... 1 Some scholars have focused on evaluating the basic factors that lead to varying missile defense effectiveness (e.g., Wilkening 2000;Lebovic 2002), while others (e.g., Lennon 2002;Wirtz and Larsen 2001;Urayama 2004;Sokolsky 2001) have debated anticipated reactions by Russia, China, and other countries. The largest portion of the literature (e.g., Krepon 2003;Cordesman 2002;Lindsay and O'Hanlon 2001;Lennon 2002;Wirtz and Larsen 2001;Miller and Van Evera 1986) has 533 National Missile Defense and Deterrence STEPHEN L. QUACKENBUSH, UNIVERSITY OF MISSOURI The current stance of the Bush administration has renewed debate on the implications of national missile defense. While a large part of that debate concerns its technical and economic feasibility, there is also considerable debate concerning the ramifications of national missile defense for international peace and stability. ...
... In fact, debased and compromised by its accommodation to the interests of powerful states, the R2P 'off ers no vision for superior forms of political organisation that might transcend the limits of the current world order' (Cunliff e, 2014 ). Thirdly, it represents a retreat from peace because, not unlike the US neo-conservative offi cials in George W. Bush's administration who employed military force as the foreign policy tool ostensibly through which to bring democracy to Iraq (Marshall, 2003 ;Muravchik, 2007 ), the advocates for humanitarian intervention are not at all shy to use military force -or at least consider the use of force -to achieve their desired objectives. 14 As Cunliff e has argued elsewhere, by reinterpreting confl ict prevention through subsuming it under the terms of the R2P, its advocates have undermined the very essence of the liberal project itself, which is to pursue the gradual restriction, suppression and eventual elimination of violence from an increasingly rational and globalized political order (Cunliff e, 2017 ). ...
... The continued debate over MD has created different schools of thought among America's allies, partners, and within the United States itself, that range from fully supporting the idea of a MD, 26 to questioning its overall technical feasibility, 27 to arguing that MD could create different spheres of security with NATO, should it indeed be limited to a "national" program, 28 to believing that MD would create new global arms races. Despite all troubles that MD may face and despite all its critics and worries, the new Bush administration made it clear to the international audience that the program is to be pursued at high speed. ...
... At the same time, it was the beginning of aggressive U.S. unilateralism and the loss of international support. As early as December 2001, President Bush, in a meeting with Tommy Franks, a U.S. Army general who headed the United States Central Command from 2000 to 2003, discussed the military option for Iraq (Daalder and Lindsay 2003). The decision to invade Iraq was made in the summer of 2002, regardless of whether the intervention would be approved by the Security Council or not. ...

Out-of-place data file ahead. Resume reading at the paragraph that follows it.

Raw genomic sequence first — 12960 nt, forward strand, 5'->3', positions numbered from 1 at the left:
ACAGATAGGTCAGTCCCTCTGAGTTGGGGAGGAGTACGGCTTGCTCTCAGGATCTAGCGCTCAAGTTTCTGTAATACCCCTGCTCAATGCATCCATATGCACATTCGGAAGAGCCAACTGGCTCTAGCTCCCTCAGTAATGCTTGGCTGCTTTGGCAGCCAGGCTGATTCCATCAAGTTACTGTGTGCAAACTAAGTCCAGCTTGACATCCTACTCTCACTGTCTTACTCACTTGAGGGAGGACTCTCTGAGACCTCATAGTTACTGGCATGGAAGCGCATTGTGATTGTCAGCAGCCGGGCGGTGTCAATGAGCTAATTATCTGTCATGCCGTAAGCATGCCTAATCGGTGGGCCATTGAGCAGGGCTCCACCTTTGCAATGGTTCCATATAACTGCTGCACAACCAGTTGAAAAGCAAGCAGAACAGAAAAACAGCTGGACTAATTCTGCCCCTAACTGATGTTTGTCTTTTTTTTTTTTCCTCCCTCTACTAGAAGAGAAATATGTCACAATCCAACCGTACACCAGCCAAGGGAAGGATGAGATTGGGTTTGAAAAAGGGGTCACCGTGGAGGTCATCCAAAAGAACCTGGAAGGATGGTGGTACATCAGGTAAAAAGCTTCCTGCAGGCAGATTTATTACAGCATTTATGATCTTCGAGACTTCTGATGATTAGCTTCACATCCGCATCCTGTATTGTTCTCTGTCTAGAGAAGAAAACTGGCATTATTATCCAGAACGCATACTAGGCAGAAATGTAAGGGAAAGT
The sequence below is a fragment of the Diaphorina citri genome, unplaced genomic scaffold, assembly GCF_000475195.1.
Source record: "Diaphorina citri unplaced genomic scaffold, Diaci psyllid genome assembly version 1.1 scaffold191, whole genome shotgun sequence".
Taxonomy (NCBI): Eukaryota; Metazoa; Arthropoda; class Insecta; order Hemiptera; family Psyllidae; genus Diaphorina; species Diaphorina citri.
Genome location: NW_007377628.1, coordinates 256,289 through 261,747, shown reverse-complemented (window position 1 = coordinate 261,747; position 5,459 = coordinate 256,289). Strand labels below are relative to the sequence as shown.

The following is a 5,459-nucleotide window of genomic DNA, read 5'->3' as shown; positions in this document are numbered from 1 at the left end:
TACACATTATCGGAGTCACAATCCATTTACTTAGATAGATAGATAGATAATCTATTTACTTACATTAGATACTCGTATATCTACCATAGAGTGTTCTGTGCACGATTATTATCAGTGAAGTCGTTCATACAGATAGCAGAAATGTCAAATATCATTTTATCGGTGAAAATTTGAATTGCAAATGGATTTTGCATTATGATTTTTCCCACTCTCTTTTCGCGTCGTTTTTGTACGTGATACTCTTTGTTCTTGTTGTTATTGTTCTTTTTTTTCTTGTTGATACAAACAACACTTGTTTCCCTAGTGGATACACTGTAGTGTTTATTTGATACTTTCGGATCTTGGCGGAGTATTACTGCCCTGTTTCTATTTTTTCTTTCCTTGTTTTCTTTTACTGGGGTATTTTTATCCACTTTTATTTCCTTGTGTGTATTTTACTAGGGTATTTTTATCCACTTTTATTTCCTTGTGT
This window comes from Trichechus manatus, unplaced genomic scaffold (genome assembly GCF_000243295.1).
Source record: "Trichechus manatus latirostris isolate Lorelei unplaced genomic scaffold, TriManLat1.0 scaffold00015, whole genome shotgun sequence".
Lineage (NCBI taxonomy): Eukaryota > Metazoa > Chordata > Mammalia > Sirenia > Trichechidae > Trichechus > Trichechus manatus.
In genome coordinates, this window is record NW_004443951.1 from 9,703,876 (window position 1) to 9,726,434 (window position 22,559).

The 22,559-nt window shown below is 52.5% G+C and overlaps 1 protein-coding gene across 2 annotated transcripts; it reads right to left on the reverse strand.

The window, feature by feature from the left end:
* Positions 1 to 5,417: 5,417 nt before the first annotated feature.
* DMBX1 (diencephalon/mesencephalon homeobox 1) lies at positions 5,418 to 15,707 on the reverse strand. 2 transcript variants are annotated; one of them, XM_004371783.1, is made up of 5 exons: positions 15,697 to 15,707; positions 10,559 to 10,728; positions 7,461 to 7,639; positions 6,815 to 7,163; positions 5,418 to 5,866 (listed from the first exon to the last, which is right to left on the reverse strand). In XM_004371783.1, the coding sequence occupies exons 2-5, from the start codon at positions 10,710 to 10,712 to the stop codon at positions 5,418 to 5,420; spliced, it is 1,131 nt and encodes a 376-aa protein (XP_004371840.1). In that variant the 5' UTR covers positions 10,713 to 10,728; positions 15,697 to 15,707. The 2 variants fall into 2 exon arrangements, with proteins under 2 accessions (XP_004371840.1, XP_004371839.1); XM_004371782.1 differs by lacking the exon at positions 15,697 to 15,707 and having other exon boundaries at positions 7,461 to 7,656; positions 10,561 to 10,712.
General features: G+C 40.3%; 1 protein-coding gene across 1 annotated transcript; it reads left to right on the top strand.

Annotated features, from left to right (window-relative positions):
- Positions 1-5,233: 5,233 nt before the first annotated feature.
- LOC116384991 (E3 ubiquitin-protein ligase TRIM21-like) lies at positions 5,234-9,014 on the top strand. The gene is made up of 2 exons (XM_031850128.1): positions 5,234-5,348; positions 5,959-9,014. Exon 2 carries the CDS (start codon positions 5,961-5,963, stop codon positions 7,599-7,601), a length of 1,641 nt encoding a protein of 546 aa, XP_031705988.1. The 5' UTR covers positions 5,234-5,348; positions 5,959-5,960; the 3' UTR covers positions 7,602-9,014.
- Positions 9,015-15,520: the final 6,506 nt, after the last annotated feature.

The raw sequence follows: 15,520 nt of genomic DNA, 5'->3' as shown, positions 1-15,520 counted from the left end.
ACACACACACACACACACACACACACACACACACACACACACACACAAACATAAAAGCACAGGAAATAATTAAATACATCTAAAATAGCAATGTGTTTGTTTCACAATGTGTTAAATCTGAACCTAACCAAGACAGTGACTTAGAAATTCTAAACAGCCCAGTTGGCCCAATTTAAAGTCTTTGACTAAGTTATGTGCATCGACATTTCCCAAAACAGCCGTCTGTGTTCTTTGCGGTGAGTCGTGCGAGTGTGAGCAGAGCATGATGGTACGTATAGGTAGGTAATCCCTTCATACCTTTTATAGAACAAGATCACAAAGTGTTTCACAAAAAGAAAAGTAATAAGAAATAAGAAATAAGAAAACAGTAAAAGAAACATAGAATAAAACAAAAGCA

... One of the important global factors in the growth of Islamist militancy in Bangladesh is the widely presumed neo-imperialist ambition of US. The United States is today the only truly global power owing to its overwhelming military capability to reach across land, air, and water and indeed to every corner of the globe (Daalder & Lindsay, 2003). This has enabled the superpower to exploit others nations. ...
... If the United States cannot do so, a preemptive strike may well "trigger the very attack it was intended to prevent." 237 In another sense, the United States must maintain adequate long-range offensive strike forces to perform such missions (details on this criterion are discussed in the section on counterattack below). ...
... In the Strategic Arms Reduction Talks (START) II Treaty, both the United States and Russia agreed to a radical reduction of their strategic nuclear forces.26 Eliminating this constraint gave the United States the freedom to develop, test, and deploy missile defenses in any manner it desires.27 Opponents of the Administration's policies feared the U.S withdrawal from the ABM Treaty would draw a strong reaction from Russia and possibly give them a reason to abandon the first and second START Treaties, by building up their forces and taking a harder line on other issues. ...
... Scholars have examined outgoing presidents' interregnum policies (Daalder & Lindsay, 2001;Dunn, 2006;Howell & Mayer, 2005;Nelson, 1998), but presidents' interregnum rhetoric has received less attention. The current study turns to presidential interregnum rhetoric-rhetoric "during the period between the election and the inauguration of a new president" (Klotz, 1997, p. 32)-to identify image repair strategies of two presidents, William Jefferson Clinton and George W. ...